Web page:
WE ARE CONCERNED IN THIS SURVEY WITH THE STATISTICAL activities that serve the operating needs of administrative and regulatory agencies of government and that supply Congress, the Executive Branch, and the public with information on economic and social conditions and processes. Policies and decisions on public issues and the varied enterprises of private citizens are based on the intelligence thus provided. Rapid growth of the demands upon this system of statistical reports and constant pressure for further expansion and more elaborate detail mark the recent history of these activities. In studying them we give attention to the effectiveness of the existing organization of statistical reports and analysis, the cost of administration, and the degree to which the needs of the nation are met, within limits appropriate to governmental activity.
The elements and operating characteristics of the system through which this information is collected and analyzed are set forth in some detail in Sections 2 and 3. In brief summary we here note its major features.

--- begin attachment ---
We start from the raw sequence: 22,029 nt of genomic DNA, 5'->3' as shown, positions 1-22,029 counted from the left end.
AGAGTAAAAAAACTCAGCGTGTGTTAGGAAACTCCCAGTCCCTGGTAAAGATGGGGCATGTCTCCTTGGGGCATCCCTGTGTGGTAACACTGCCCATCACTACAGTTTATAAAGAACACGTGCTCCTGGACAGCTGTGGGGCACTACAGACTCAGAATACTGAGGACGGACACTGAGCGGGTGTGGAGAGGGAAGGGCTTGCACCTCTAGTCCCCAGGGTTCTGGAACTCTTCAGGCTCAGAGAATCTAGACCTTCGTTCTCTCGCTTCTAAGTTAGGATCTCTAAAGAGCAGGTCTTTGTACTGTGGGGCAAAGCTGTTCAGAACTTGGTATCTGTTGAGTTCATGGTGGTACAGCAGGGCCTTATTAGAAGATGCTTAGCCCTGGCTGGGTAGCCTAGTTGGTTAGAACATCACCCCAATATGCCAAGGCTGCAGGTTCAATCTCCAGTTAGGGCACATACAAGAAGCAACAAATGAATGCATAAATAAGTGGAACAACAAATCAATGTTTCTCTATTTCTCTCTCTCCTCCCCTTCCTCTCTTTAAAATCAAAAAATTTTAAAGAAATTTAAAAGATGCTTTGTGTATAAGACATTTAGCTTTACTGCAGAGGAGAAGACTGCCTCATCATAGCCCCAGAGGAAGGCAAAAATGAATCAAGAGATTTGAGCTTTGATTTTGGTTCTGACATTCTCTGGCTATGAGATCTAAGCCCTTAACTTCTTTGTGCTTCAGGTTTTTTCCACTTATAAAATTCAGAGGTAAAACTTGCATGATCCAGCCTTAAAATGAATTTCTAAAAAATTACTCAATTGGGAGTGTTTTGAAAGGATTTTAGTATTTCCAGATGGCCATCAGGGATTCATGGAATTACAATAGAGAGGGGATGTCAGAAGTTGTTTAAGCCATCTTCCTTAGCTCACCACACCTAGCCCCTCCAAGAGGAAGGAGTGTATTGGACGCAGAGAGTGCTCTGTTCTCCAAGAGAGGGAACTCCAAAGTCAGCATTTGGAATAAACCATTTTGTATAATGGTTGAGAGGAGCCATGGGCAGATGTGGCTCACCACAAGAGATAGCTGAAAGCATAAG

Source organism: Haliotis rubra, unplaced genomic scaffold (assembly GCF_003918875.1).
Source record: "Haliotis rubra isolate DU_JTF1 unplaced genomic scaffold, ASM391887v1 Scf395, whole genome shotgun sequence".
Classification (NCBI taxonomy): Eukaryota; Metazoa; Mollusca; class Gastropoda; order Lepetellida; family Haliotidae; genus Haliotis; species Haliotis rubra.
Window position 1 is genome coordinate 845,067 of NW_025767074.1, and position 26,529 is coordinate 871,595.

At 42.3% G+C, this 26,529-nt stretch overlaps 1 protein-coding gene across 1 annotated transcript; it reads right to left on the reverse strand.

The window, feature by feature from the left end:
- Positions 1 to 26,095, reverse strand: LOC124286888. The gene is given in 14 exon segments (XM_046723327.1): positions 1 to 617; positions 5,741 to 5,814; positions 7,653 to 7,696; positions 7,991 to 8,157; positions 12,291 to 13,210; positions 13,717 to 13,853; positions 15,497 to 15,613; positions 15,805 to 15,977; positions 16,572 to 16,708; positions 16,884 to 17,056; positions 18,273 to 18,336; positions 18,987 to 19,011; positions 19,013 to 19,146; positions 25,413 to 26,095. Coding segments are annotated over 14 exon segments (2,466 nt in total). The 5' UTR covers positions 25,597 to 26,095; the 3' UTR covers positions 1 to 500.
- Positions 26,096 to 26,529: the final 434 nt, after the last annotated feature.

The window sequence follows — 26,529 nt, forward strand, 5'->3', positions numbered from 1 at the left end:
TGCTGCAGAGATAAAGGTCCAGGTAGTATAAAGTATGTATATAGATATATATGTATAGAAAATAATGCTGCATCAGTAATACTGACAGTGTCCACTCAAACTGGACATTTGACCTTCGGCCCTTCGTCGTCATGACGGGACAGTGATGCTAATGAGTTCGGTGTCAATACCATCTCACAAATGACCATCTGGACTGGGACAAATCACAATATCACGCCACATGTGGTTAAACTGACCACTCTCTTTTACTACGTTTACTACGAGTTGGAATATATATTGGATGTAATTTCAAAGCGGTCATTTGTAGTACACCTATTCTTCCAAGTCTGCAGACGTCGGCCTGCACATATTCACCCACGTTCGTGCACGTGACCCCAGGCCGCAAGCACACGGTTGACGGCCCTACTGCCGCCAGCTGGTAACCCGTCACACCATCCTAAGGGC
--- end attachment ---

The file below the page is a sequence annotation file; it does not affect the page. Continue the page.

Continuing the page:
The statistical data, in the form of original reports, derived indexes and aggregates that make up this body of information come from a diverse group of agencies. Some originate in activities of administrative agencies such as the Bureau of Internal Revenue, the Federal Works Agency, and the Social Security Administration; these are used initially as instruments of management and indexes of performance. Some are the working tools of such regulatory bodies as the Interstate Commerce Commission, the Federal Trade Commission, the Securities and Exchange Commission, and the Federal Bureau
The recommendations in Section 5 of this report were published in January 1949 as Appendix D to the Report of the Commission on Organization of the Executive Branch of the Government. The Commission's own report on Statistical Activities accompanies that on Budgeting and Accounting, February 1949 (pp. 85-97).